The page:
Maidenhead have taught me the ins and outs of the river. I know it as I do
my own pocket (and there is more in that statement than you think—especially
during regatta week).
First comes Sonning with its rose gardens and quaint brick bridge; and
then Marlowe with that long stretch of silver bordered by nodding trees
and dominated by the robber Inn—four shillings and six for a sawdust
sandwich! Then Maidenhead, swarming with boats and city folks after dark
(it is only a step from the landing to any number of curtained
sitting-rooms with shaded candles—and there be gay times at
Maidenhead, let me tell you!). And, between, best of all, lovely Cookham.
Here the river, crazy with delight, seems to lose its head and goes
meandering about, poking its nose up backwaters, creeping across meadows,
flooding limpid shallows, mirroring oaks and willows upside down, surging
up as if to sweep away a velvet-shorn lawn, only to pour itself—its
united self—into an open-mouthed lock, and so on to a saner life in
a level stretch beyond. If you want a map giving these vagaries, spill a
cup of tea and follow its big and little puddles with their connecting
rivulets: ten chances to one it will come out right.
All this William and I took in for three unbroken weeks, my usual summer
allotment on the Thames. Never was there such a breesy, wholesome
companion; stories of his life in the Veldt; of his hospital experience
over that same ear—"The only crack I got, sor, thank God!—except
bein' 'alf starved for a week and down two months with the fever—"
neither of which seemed to have caused him a moment's inconvenience;
stories of the people living about him and those who came from London with
a "'am sandwidge in a noospaper, and precious little more," rolled out of
him by the hour.
And the poise of the man! When he lay stretched out beside me on the grass
while I worked—an old bivouac attitude—he kept still; no
twitching of legs or stretching of arms—lay as a big hound does,
whose blood and breeding necessitate repose.
And we were never separated. First a plunge overboard, and then a pull
back for breakfast, and off again with the luncheon tucked under the seat—and
so on until the sun dropped behind the hills.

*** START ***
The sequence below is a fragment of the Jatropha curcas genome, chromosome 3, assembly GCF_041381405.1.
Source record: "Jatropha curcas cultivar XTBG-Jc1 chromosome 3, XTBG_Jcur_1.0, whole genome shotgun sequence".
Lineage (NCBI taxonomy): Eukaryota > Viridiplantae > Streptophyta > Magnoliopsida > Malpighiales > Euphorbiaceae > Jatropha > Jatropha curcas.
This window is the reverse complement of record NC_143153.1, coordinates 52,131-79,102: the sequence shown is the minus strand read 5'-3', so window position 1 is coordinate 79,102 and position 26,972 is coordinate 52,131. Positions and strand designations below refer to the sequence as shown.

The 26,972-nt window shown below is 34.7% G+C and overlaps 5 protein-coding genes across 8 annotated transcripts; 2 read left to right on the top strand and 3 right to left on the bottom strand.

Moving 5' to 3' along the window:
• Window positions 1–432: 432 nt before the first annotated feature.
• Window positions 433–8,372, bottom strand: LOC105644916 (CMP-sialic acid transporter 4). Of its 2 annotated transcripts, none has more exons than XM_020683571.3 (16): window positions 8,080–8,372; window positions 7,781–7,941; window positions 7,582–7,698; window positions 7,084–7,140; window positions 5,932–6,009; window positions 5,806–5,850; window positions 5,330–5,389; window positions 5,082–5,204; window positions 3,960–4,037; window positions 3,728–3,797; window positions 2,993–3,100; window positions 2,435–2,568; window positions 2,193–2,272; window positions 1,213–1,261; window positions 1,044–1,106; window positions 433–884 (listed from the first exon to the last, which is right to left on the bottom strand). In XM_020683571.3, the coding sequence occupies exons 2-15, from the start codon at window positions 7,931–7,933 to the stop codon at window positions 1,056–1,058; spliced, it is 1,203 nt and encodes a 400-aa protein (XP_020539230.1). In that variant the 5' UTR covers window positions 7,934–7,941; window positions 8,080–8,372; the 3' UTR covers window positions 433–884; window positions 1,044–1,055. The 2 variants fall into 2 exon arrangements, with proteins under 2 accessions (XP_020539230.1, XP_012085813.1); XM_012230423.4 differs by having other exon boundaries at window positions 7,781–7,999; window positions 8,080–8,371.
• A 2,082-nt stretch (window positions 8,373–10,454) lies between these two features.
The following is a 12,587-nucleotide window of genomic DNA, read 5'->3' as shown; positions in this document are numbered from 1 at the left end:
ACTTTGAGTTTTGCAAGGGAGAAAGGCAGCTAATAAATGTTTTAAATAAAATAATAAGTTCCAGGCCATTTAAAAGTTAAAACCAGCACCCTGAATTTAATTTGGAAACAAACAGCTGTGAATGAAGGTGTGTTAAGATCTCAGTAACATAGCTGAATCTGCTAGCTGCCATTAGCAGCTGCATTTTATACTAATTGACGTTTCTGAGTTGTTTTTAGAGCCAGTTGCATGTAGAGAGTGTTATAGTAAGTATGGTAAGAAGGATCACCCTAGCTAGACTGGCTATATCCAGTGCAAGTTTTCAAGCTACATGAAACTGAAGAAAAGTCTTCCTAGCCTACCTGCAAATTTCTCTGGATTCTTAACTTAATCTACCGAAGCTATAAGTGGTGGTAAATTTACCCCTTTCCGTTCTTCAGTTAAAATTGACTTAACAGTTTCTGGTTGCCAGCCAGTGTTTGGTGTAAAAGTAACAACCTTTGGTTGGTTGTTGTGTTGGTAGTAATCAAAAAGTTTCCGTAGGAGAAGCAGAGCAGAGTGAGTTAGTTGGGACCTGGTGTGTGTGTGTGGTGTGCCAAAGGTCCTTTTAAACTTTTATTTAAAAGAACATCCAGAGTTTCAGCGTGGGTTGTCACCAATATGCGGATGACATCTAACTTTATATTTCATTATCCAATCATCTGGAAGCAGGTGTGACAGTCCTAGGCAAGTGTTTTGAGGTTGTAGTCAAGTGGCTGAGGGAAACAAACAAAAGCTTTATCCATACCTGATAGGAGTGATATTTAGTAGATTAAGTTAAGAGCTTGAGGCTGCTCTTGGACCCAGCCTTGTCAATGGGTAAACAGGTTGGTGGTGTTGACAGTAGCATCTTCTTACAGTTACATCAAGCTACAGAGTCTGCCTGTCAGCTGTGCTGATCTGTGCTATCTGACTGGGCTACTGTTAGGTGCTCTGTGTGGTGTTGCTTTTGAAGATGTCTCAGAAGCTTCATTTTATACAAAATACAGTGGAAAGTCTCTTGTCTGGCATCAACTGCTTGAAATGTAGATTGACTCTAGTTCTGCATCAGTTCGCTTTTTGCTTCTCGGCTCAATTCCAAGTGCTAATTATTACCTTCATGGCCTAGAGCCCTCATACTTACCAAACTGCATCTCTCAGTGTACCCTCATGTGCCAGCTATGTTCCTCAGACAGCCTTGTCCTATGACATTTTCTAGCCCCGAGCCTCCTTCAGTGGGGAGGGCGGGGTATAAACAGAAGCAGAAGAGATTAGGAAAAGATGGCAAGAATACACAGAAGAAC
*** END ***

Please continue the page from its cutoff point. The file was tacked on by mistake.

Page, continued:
The only days on which this routine of work and play had to be changed
were Sundays and holidays. Then my white umbrella would loom up as large
as a circus tent, the usual crowd surging about its doors. As you cannot
see London for the people, so you cannot see the river for boats on these
days—all sorts of boats—wherries, tubs, launches, racing
crafts, shells, punts—everything that can be poled, pulled, or
wobbled, and in each one the invariable combination—a man, a girl,
and a dog—a dog, a girl, and a man. This has been going on for ages,
and will to the end of time.
On these mornings William and I have our bath early—ahead of the
crowd really, who generally arrive two hours after sunrise and keep up the
pace until the last train leaves for Paddington. This bath is at the end
of one of the teacup spillways, and is called the Weir. There is a
plateau, a plunge down some twenty feet into a deep pool, and the usual
surroundings of fresh morning air, gay tree-tops, and the splash of cool
water sparkling in the sunlight.
To-day as my boat grated on the gravel my eyes fell on a young English
lord who was holding the centre of the stage in the sunlight. He was
dressed from head to foot in a skin-tight suit of underwear which had been
cut for him by a Garden-of-Eden tailor. He was just out of the water—a
straight, well-built, ruddy-skinned fellow—every inch a man! What
birth and station had done for him would become apparent when his valet
began to hand him his Bond Street outfit. The next instant William stood
beside him. Then there came a wriggle about the shoulders, the slip of a